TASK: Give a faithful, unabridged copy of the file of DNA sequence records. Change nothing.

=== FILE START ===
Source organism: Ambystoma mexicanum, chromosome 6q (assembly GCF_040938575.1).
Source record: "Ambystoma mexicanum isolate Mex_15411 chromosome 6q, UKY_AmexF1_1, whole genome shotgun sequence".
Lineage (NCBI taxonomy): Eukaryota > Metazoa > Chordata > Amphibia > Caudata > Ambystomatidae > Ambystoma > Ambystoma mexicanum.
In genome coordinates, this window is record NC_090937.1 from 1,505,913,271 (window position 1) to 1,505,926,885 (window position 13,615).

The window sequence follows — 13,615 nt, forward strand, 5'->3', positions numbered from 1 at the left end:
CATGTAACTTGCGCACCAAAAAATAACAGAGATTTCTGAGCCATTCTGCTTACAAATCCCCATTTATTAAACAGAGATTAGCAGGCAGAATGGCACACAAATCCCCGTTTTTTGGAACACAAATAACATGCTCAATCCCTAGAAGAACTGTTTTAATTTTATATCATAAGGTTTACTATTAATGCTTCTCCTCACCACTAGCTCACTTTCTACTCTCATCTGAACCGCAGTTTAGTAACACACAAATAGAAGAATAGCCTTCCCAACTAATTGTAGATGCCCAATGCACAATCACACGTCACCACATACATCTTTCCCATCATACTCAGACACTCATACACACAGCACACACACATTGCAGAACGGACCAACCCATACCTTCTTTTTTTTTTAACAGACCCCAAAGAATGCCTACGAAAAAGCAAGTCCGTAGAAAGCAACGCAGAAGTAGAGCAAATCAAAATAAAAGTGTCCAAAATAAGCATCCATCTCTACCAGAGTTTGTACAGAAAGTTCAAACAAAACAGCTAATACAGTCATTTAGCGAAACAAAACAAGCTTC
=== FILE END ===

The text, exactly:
Source organism: Ambystoma mexicanum, chromosome 6q (assembly GCF_040938575.1).
Source record: "Ambystoma mexicanum isolate Mex_15411 chromosome 6q, UKY_AmexF1_1, whole genome shotgun sequence".
Lineage (NCBI taxonomy): Eukaryota > Metazoa > Chordata > Amphibia > Caudata > Ambystomatidae > Ambystoma > Ambystoma mexicanum.
In genome coordinates, this window is record NC_090937.1 from 1,505,913,271 (window position 1) to 1,505,926,885 (window position 13,615).

The window sequence follows — 13,615 nt, forward strand, 5'->3', positions numbered from 1 at the left end:
CATGTAACTTGCGCACCAAAAAATAACAGAGATTTCTGAGCCATTCTGCTTACAAATCCCCATTTATTAAACAGAGATTAGCAGGCAGAATGGCACACAAATCCCCGTTTTTTGGAACACAAATAACATGCTCAATCCCTAGAAGAACTGTTTTAATTTTATATCATAAGGTTTACTATTAATGCTTCTCCTCACCACTAGCTCACTTTCTACTCTCATCTGAACCGCAGTTTAGTAACACACAAATAGAAGAATAGCCTTCCCAACTAATTGTAGATGCCCAATGCACAATCACACGTCACCACATACATCTTTCCCATCATACTCAGACACTCATACACACAGCACACACACATTGCAGAACGGACCAACCCATACCTTCTTTTTTTTTTAACAGACCCCAAAGAATGCCTACGAAAAAGCAAGTCCGTAGAAAGCAACGCAGAAGTAGAGCAAATCAAAATAAAAGTGTCCAAAATAAGCATCCATCTCTACCAGAGTTTGTACAGAAAGTTCAAACAAAACAGCTAATACAGTCATTTAGCGAAACAAAACAAGCTTC